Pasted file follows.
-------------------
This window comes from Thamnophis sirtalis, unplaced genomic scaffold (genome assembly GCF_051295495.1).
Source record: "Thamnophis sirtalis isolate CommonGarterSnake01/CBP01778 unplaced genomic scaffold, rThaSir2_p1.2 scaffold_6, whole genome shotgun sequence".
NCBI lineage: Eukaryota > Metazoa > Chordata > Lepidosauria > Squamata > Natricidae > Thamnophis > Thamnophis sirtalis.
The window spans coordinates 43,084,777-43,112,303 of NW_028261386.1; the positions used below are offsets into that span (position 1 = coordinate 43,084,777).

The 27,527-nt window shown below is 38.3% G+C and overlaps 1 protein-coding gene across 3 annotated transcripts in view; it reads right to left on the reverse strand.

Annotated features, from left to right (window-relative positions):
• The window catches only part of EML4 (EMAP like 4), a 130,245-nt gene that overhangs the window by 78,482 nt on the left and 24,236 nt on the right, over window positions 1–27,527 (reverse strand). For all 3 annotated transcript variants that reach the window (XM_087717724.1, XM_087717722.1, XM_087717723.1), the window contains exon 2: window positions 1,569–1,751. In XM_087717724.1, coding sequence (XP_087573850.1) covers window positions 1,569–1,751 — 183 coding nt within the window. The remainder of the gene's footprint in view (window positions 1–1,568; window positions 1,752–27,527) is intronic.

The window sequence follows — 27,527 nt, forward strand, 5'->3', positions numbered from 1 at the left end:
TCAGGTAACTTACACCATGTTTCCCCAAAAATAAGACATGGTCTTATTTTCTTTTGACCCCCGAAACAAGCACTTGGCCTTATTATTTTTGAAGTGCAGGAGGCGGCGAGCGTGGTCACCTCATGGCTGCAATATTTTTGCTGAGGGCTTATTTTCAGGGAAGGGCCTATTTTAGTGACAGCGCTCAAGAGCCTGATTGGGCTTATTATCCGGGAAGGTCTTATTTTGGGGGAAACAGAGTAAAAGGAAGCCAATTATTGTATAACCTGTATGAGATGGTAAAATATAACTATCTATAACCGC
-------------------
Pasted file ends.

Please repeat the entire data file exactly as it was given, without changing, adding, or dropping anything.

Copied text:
This window comes from Thamnophis sirtalis, unplaced genomic scaffold (genome assembly GCF_051295495.1).
Source record: "Thamnophis sirtalis isolate CommonGarterSnake01/CBP01778 unplaced genomic scaffold, rThaSir2_p1.2 scaffold_6, whole genome shotgun sequence".
NCBI lineage: Eukaryota > Metazoa > Chordata > Lepidosauria > Squamata > Natricidae > Thamnophis > Thamnophis sirtalis.
The window spans coordinates 43,084,777-43,112,303 of NW_028261386.1; the positions used below are offsets into that span (position 1 = coordinate 43,084,777).

The 27,527-nt window shown below is 38.3% G+C and overlaps 1 protein-coding gene across 3 annotated transcripts in view; it reads right to left on the reverse strand.

Annotated features, from left to right (window-relative positions):
• The window catches only part of EML4 (EMAP like 4), a 130,245-nt gene that overhangs the window by 78,482 nt on the left and 24,236 nt on the right, over window positions 1–27,527 (reverse strand). For all 3 annotated transcript variants that reach the window (XM_087717724.1, XM_087717722.1, XM_087717723.1), the window contains exon 2: window positions 1,569–1,751. In XM_087717724.1, coding sequence (XP_087573850.1) covers window positions 1,569–1,751 — 183 coding nt within the window. The remainder of the gene's footprint in view (window positions 1–1,568; window positions 1,752–27,527) is intronic.

The window sequence follows — 27,527 nt, forward strand, 5'->3', positions numbered from 1 at the left end:
TCAGGTAACTTACACCATGTTTCCCCAAAAATAAGACATGGTCTTATTTTCTTTTGACCCCCGAAACAAGCACTTGGCCTTATTATTTTTGAAGTGCAGGAGGCGGCGAGCGTGGTCACCTCATGGCTGCAATATTTTTGCTGAGGGCTTATTTTCAGGGAAGGGCCTATTTTAGTGACAGCGCTCAAGAGCCTGATTGGGCTTATTATCCGGGAAGGTCTTATTTTGGGGGAAACAGAGTAAAAGGAAGCCAATTATTGTATAACCTGTATGAGATGGTAAAATATAACTATCTATAACCGC